Using writing as one of her tools for activism, Judy (Syfers) Brady has established herself as a supporter of the women’s movement since she began more than thirty years ago. In "Why I Want a Wife," she narrates a setting that mocks the situations and obligations wives find themselves immersed in. The narrator draws on her own experiences to present examples of how “good” wives are expected to behave. The satirical critique emerges as the narrator thinks through her reasons for wanting a wife. The language used has a satirical edge evident in both the author’s emphasis on certain modifiers (indicated by italics) and in the surface structure of the sentences, which belies the underlying criticisms. The audience should recognize the sarcasm from the language and attitude of the narrator. Now let's consider all the elements supporting her satirical point, beginning with the author's long history with this style of writing.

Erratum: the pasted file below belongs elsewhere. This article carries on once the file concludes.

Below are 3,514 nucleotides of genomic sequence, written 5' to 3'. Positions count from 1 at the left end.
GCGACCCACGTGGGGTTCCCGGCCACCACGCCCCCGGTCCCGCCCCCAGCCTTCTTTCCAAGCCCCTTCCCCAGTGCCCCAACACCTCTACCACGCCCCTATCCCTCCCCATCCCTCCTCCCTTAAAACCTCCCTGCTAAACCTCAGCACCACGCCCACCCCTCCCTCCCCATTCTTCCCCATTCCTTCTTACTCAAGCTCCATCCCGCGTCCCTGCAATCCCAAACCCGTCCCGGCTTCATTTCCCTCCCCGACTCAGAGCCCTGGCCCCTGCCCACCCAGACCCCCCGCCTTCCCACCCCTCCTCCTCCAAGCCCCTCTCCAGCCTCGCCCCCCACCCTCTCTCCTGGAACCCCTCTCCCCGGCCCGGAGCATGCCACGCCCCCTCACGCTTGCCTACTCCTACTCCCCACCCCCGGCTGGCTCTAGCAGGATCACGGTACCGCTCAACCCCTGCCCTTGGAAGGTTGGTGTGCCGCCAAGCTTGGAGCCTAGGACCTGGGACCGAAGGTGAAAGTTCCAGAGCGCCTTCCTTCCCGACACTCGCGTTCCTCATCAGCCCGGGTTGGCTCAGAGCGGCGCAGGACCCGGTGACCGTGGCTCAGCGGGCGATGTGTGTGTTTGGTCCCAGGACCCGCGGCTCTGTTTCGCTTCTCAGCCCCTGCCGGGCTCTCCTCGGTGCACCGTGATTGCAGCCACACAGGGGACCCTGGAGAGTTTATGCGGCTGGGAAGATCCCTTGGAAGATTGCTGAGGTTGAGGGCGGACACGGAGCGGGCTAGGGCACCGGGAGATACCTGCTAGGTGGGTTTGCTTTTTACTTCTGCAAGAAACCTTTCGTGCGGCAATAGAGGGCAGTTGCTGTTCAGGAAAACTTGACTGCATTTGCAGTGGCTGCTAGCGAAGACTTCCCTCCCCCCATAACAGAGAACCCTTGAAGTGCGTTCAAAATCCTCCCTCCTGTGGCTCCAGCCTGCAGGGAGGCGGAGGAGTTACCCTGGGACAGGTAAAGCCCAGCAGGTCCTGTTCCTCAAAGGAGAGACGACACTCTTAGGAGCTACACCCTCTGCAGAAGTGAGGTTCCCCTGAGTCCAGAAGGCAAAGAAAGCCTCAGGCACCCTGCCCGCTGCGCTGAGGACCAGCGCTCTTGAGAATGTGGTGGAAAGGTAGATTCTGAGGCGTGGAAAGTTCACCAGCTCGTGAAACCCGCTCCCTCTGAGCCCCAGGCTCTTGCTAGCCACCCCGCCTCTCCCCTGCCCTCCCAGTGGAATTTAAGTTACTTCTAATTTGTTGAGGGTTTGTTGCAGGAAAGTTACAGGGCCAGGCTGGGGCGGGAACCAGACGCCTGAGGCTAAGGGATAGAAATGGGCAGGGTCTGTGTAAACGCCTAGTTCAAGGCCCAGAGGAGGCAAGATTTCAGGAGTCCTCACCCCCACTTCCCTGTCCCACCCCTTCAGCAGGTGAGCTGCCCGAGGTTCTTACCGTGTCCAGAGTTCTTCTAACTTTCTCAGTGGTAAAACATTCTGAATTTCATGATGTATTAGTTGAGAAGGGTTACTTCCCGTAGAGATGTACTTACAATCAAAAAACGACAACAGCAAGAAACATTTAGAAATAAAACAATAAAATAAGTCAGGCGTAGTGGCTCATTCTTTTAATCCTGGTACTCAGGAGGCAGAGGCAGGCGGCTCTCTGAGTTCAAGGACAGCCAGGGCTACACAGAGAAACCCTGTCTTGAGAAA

Much as her personal life informs her recent article in the "Women’s Review of Books," Judy Brady appears to have drawn on her own experiences when she wrote, "Why I Want a Wife." In the essay, the author/narrator drives home the amount and type of work expected of wives both by situating herself as involved in some it and by listing qualifications. In my reading, the setting of the over-worked housewife will take the form of the narrator both being such a wife and of describing such as wife through mimicry. To indicate this setting, I will use actions to reinforce the narrator’s words. For example, at the beginning, in the clause "while I was ironing," the narrator slips in that she thought